Comment: sheep farmers pushing for retention of Invermay

Allan BarberA group of southern sheep breeders and sheep and deer farmers is strongly lobbying the government to attend a meeting in Gore to be held next Wednesday 12 March. The meeting, to be chaired by past chairman of Beef + Lamb NZ Jeff Grant, will be the first time AgResearch has fronted up to breeders and farmers to talk to them about the planned transfer of research scientists from Invermay to Lincoln, writes Allan Barber.

The purpose of the meeting with AgResearch board and management is to hear them outline the proposed shift to Lincoln and the residual science to be retained at Invermay, and for AgResearch to hear the views of their stakeholders.

According to the Notice of Meeting “There has been no consultation with farmer clients regarding AgResearch’s Future Footprint Proposal (FFP). We disagree with Beef & Lamb and Federated Farmers’ apparent support for the proposals.”

The meeting will seek an explanation to clarify why AgResearch want to spend $100 million creating a hub at Lincoln despite spending more than $17 million at Invermay only five years ago.

The organising group makes some compelling points which they are keen to have AgResearch take into account before the decision is final. These points are:

  • The importance of agricultural and animal research to drive the economy of New Zealand.
  • The combined benefit of the genetics work at Invermay and Otago University.
  • The research and trialling of environmental models for the direct benefit of regional councils and to farming as increased intensification is placing pressure on soils and water quality.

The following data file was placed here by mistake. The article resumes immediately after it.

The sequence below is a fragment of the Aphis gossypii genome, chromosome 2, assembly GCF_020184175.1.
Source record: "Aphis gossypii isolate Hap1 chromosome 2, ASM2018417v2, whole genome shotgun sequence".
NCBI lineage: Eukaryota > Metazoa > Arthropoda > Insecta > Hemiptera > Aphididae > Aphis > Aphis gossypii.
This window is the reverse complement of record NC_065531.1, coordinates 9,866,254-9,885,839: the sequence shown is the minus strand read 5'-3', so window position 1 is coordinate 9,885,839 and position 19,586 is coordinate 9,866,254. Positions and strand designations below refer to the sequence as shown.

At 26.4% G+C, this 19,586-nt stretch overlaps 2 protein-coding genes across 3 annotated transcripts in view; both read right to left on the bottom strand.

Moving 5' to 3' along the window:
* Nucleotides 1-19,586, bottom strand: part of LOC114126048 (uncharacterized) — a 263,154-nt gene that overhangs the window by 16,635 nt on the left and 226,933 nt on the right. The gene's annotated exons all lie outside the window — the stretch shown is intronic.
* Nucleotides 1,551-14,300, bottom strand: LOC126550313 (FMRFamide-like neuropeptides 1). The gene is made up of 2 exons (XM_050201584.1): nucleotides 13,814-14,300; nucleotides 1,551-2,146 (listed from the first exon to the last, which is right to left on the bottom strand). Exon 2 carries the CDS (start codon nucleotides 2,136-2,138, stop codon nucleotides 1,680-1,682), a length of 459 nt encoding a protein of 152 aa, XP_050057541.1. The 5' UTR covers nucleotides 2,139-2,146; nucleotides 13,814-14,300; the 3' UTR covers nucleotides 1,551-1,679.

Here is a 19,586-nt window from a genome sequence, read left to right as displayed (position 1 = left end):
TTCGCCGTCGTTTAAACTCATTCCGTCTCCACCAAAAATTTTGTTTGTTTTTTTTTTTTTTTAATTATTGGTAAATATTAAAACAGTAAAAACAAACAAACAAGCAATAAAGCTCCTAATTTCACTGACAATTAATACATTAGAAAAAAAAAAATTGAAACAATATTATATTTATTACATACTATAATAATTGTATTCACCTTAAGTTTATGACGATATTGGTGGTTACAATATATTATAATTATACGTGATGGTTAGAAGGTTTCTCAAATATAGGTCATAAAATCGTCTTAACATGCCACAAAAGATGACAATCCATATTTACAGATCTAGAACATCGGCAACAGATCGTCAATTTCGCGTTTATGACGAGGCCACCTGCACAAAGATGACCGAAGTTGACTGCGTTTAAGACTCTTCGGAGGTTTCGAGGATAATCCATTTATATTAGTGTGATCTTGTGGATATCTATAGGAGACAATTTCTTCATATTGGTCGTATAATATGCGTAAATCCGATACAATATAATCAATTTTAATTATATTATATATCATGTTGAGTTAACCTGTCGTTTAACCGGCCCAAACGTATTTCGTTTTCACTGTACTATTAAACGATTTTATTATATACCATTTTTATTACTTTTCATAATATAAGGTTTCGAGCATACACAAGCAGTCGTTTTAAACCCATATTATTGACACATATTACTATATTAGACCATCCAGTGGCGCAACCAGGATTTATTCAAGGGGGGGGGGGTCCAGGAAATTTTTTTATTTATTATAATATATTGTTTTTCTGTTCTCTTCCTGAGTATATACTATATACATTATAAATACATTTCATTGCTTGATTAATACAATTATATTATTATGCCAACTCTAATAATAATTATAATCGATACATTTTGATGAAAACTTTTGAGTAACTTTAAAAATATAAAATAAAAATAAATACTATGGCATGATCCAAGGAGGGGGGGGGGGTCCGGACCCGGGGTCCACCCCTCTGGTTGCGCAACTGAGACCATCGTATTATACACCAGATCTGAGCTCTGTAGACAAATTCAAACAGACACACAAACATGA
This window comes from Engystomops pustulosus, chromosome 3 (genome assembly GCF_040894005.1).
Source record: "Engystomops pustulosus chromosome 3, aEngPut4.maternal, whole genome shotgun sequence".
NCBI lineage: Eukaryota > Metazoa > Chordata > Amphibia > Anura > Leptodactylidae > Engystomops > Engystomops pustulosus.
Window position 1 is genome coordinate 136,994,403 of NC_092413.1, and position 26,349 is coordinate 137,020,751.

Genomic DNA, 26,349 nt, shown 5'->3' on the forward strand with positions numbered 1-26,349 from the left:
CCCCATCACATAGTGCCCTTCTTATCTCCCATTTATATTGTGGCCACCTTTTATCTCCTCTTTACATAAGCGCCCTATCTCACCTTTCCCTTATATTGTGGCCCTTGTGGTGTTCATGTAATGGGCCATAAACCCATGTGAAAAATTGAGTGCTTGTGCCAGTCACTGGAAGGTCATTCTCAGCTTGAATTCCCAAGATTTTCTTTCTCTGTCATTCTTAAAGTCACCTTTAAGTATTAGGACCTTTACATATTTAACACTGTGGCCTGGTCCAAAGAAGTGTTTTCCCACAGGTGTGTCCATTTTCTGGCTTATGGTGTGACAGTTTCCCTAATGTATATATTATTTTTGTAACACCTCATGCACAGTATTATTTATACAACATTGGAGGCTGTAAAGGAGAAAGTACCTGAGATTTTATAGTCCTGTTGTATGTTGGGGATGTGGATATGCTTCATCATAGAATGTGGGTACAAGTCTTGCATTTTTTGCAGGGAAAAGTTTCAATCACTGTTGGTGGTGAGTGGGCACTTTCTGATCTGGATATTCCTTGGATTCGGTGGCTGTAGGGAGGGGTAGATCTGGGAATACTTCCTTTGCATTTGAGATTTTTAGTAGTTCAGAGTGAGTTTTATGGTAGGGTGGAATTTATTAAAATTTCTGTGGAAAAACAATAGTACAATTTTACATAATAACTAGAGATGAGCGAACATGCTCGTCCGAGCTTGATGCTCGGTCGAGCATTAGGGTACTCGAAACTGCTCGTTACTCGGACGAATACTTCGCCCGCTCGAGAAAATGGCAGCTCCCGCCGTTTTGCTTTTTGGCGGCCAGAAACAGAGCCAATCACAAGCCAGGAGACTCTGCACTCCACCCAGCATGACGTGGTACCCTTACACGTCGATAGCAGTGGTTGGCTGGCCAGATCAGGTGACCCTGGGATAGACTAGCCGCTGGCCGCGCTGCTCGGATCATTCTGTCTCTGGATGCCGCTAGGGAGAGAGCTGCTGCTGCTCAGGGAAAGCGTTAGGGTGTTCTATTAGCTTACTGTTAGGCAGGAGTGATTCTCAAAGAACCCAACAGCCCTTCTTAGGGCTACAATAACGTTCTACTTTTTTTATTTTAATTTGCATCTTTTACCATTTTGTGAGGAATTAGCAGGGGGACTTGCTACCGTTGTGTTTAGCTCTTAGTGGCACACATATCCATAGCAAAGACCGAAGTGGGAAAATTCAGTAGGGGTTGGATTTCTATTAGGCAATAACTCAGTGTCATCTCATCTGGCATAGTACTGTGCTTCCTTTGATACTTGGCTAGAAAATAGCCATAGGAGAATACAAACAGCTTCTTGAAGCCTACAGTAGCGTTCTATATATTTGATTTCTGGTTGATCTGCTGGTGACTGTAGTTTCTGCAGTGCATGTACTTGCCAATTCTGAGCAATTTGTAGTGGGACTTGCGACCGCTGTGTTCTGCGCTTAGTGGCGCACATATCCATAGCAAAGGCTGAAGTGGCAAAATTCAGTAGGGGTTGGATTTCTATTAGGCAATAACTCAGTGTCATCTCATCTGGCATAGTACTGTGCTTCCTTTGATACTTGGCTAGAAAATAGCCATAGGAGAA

• That Invermay in Otago and Lincoln in Canterbury have different climates and soils; therefore if research is to be useful and applied, it seems logical to make it as accurate and fit for purpose as possible.
  • That a significant numbers of staff will not relocate to Lincoln causing a loss of intellectual horsepower.
  • Recently released reviews of the business case of the relocation proposal, indicate no compelling case to proceed as planned. In fact most of AgResearch staff agree with this conclusion.
  • That Invermay has cultivated strong regional support for the uptake of science and collaborates with many Otago and Southland organisations for research, open days, farmer visits and frequent contact directly by farmers with scientists.

In an accompanying note to the Meeting Notice organiser Hugh Gardyne makes several other pertinent points:

“There are multiple reasons to retain and grow science at Invermay that we will debate at the meeting, one being the relationship currently with Otago University. If it is sheep and deer Industry research, why then take it away from those areas of maximum production?

If Government expects to achieve growth targets in all areas of the economy and regional development, then investment and commitment to research and science is a no-brainer.

In question is the whole funding model of agricultural science and research in New Zealand and the dissemination of it, currently stifled by proprietary partnerships such as primary growth partnership (PGP)’s, conflicts of interest and perceived censorship by AgResearch of its staff.”